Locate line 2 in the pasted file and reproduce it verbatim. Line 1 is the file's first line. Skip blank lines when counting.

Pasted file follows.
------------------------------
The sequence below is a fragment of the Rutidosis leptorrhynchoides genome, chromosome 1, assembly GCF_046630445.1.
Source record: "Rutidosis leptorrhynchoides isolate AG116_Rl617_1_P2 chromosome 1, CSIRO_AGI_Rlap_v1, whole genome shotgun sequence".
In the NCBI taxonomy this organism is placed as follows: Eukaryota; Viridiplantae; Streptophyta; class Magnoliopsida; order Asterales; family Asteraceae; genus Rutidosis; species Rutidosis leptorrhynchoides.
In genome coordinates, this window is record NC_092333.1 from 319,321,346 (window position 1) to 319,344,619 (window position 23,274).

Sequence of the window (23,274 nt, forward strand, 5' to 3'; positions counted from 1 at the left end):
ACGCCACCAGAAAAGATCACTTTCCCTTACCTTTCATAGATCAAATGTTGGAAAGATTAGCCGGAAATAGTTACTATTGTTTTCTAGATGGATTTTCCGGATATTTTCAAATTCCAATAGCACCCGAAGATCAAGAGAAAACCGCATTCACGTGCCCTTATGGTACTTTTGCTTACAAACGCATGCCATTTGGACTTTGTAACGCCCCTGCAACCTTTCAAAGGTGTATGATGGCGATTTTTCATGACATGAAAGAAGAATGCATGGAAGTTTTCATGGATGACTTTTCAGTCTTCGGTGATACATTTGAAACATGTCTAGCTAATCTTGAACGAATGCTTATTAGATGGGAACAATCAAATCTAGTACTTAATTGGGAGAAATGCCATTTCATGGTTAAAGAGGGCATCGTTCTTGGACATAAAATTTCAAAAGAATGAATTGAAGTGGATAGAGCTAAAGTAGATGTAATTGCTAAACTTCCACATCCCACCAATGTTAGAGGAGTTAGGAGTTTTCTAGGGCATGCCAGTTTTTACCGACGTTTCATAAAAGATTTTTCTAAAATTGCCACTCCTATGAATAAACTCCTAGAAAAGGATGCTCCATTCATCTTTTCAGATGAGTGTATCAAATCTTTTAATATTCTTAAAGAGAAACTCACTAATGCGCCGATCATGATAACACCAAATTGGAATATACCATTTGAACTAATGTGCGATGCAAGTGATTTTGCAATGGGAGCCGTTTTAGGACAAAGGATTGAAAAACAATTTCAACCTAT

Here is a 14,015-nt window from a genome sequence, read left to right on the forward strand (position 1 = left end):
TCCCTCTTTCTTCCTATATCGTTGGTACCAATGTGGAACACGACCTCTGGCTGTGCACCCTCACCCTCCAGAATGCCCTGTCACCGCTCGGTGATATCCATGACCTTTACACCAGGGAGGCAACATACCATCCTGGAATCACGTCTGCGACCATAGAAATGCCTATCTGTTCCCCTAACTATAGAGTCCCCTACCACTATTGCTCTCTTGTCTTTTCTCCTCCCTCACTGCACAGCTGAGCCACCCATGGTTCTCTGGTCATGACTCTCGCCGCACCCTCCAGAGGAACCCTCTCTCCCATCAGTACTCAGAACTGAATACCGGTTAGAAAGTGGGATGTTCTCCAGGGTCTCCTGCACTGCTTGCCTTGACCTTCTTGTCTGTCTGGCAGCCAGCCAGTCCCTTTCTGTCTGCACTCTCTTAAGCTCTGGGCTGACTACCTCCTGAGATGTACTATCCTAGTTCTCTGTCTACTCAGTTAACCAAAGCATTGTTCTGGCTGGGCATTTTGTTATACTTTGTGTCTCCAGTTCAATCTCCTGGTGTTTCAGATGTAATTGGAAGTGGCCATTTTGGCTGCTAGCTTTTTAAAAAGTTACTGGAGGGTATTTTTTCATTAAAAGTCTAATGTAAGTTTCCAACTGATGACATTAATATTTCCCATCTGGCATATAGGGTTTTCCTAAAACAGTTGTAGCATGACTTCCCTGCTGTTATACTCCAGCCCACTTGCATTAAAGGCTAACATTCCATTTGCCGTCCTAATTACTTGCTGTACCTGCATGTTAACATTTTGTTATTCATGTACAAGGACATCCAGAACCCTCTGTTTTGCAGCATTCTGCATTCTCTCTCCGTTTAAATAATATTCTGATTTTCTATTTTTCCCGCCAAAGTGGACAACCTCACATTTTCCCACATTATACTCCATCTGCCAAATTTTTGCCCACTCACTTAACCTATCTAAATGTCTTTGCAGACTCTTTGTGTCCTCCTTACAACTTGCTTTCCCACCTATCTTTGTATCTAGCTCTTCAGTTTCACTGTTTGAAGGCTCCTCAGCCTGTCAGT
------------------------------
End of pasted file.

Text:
Source record: "Rutidosis leptorrhynchoides isolate AG116_Rl617_1_P2 chromosome 1, CSIRO_AGI_Rlap_v1, whole genome shotgun sequence".